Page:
State legislators are making a last-minute push to pass legislation that would help return millions of dollars in uncashed checks, forgotten security deposits, unclaimed insurance policies and other misplaced financial assets to Connecticut residents.
The Democratic leadership in the legislature tucked several reform measures for the state’s Unclaimed Property Program into this year’s budget implementer bill, which lawmakers sometimes use as a vehicle to pass a variety of legislation that didn’t gain traction during the session.
That effort could salvage proposals that are meant to make the state’s unclaimed property program more efficient and user-friendly.
Connecticut Treasurer Shawn Wooden asked lawmakers earlier this year to pass a bill that would overhaul several aspects of the unclaimed property program, which the state uses to accumulate millions of dollars from banks, utilities, insurance companies and other financial institutions every year.
Wooden, who is not seeking reelection this fall, advocated for changes to the program after the Connecticut Mirror published an investigation that highlighted how the state had returned less than 37% of the $2.3 billion in unclaimed property it collected in the past two decades.
Lawmakers want to improve that return rate by giving people more notice when the state takes possession of their money.
The language that is wrapped into the budget bill would require the treasurer’s office to mail notices to anyone who has unclaimed property that was seized by the state within the past year.
Those changes could help to make more individuals, businesses, nonprofits and local governments aware that the state is in possession of their cash and enable them to file a claim with the treasurer’s office.
But the pending legislation will likely fail to accomplish one of Wooden’s primary goals this session: to enable the treasurer’s office to return money to individuals even if they didn’t formally file a claim.
The budget bill includes a section that gives the treasurer permission to issue checks to anyone with unclaimed property valued at $2,500 or less. But that change won’t do much in practice, since lawmakers don’t intend to give the treasurer’s office the tools it needs to locate individuals and verify their current addresses.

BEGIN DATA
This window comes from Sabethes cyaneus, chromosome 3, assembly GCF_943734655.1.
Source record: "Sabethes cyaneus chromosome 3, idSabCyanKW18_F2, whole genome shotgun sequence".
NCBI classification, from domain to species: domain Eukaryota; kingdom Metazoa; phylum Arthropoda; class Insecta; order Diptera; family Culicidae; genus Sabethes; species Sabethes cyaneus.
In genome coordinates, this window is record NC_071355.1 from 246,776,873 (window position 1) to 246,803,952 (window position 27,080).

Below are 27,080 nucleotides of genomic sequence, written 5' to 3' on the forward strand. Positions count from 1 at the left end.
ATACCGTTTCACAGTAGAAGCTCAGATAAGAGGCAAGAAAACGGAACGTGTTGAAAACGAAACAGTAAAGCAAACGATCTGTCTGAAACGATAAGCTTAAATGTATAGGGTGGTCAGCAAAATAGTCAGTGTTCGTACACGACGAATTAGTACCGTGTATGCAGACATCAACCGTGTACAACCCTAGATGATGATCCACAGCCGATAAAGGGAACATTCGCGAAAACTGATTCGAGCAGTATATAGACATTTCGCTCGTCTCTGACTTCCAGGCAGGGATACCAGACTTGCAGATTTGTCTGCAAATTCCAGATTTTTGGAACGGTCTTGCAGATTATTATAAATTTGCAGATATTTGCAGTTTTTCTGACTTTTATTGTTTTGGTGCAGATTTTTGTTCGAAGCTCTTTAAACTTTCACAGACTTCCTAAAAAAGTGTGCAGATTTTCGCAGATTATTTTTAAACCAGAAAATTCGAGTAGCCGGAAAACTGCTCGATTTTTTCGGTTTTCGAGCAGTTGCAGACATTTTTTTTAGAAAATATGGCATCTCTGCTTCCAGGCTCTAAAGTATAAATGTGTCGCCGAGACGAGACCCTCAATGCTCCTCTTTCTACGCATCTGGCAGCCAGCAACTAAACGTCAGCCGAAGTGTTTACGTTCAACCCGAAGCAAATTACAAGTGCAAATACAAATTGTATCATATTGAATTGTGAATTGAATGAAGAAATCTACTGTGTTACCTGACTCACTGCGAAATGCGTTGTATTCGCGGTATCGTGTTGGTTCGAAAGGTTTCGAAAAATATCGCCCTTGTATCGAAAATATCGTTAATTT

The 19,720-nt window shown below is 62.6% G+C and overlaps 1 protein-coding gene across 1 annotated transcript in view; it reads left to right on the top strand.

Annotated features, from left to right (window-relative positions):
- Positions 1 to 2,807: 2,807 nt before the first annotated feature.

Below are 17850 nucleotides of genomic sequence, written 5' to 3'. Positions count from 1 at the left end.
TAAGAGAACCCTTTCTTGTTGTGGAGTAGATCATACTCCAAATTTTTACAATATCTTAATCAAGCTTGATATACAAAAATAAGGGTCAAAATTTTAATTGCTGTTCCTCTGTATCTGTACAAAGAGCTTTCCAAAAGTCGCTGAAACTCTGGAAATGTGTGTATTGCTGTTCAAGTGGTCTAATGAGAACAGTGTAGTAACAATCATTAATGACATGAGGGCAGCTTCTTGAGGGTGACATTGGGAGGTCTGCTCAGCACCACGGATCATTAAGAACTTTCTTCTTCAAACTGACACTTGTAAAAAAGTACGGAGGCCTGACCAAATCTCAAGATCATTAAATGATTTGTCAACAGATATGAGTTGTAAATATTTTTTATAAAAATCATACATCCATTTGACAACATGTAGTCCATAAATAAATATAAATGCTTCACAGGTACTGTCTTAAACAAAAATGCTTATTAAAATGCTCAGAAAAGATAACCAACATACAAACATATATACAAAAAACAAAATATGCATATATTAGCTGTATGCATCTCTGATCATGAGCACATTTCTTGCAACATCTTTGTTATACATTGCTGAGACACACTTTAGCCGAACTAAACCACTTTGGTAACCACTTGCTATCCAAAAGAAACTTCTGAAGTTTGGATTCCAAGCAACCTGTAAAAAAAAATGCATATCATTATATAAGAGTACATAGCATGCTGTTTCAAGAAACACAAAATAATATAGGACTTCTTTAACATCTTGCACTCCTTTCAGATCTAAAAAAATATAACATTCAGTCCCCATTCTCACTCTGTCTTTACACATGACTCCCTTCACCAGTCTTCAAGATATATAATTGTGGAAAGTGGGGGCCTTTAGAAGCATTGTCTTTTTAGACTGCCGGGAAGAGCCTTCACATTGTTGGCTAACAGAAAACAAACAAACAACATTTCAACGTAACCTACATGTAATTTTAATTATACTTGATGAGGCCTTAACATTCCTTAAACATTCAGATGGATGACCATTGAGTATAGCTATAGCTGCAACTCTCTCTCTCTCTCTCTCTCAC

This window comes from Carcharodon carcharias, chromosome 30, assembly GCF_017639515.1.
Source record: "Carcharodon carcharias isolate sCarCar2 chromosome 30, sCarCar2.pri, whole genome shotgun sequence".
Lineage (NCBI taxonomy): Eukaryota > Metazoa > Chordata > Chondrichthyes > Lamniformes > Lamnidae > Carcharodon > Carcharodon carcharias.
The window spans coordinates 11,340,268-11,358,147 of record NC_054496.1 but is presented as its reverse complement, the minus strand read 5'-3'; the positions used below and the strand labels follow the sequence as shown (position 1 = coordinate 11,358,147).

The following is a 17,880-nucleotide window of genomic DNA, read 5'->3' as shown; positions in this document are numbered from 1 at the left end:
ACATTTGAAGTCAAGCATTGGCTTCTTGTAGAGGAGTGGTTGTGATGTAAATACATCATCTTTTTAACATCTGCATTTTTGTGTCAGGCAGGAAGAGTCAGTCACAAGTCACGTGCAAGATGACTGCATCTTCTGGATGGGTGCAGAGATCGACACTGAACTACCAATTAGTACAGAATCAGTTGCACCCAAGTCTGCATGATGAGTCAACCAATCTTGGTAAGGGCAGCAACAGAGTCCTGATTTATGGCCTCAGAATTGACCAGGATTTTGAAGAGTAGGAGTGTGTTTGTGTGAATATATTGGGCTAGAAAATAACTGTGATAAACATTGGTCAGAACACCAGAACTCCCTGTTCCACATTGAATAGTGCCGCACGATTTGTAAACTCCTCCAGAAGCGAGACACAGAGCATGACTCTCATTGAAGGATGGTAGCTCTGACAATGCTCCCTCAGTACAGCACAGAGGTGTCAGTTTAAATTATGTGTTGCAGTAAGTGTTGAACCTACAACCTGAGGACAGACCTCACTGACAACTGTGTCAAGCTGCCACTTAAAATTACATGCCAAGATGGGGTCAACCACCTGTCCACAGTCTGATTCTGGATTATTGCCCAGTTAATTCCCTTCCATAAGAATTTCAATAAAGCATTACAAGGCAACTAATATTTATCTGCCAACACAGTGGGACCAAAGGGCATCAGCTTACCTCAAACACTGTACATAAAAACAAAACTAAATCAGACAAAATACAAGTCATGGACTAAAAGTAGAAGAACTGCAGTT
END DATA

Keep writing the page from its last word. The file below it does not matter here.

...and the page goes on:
The legislation that Wooden initially requested this year would have allowed the treasurer’s office to cross-check the list of unclaimed property with data from the Department of Motor Vehicles, the Department of Revenue Services and the Department of Labor.
State lawmakers, however, stripped that data-sharing requirement out of the current budget bill. And without it, the treasurer’s office won’t be able to track down people in order to return their money.
Gabriella Martin, a spokeswoman for Wooden, said it is unlikely that the treasurer’s office will be able to automatically issue checks to a large number of people without receiving additional data from other state agencies.
“The treasurer made his recommendations clear in his proposed language to the Legislature, but it is ultimately up to legislators to set the legal parameters of the program,” Martin said. “By removing the requirement for certain state agencies to confirm or provide the current address for rightful owners, our ability to expand the pool of potential automatic payments will be limited.”
During an earlier committee hearing, Sen. John Fonfara, D-Hartford, said he was concerned about the treasurer’s office automatically mailing payments to people because he was not certain the addresses would be accurate.
Fonfara could not be reached immediately for this story.
Ron Lizzi, a Connecticut resident who has lobbied for improvements to the unclaimed property program for years, said the bill lawmakers are currently considering is a step in the right direction.
But he wished Connecticut would join the growing number of other states that are proactively returning money to people.
“I’m happy that we finally made some progress on this issue, but I’m disappointed that automatic return of money was essentially disabled in the bill,” Lizzi said. “If we are going to reform the program, we should look at what other states are doing and adopt best practices.”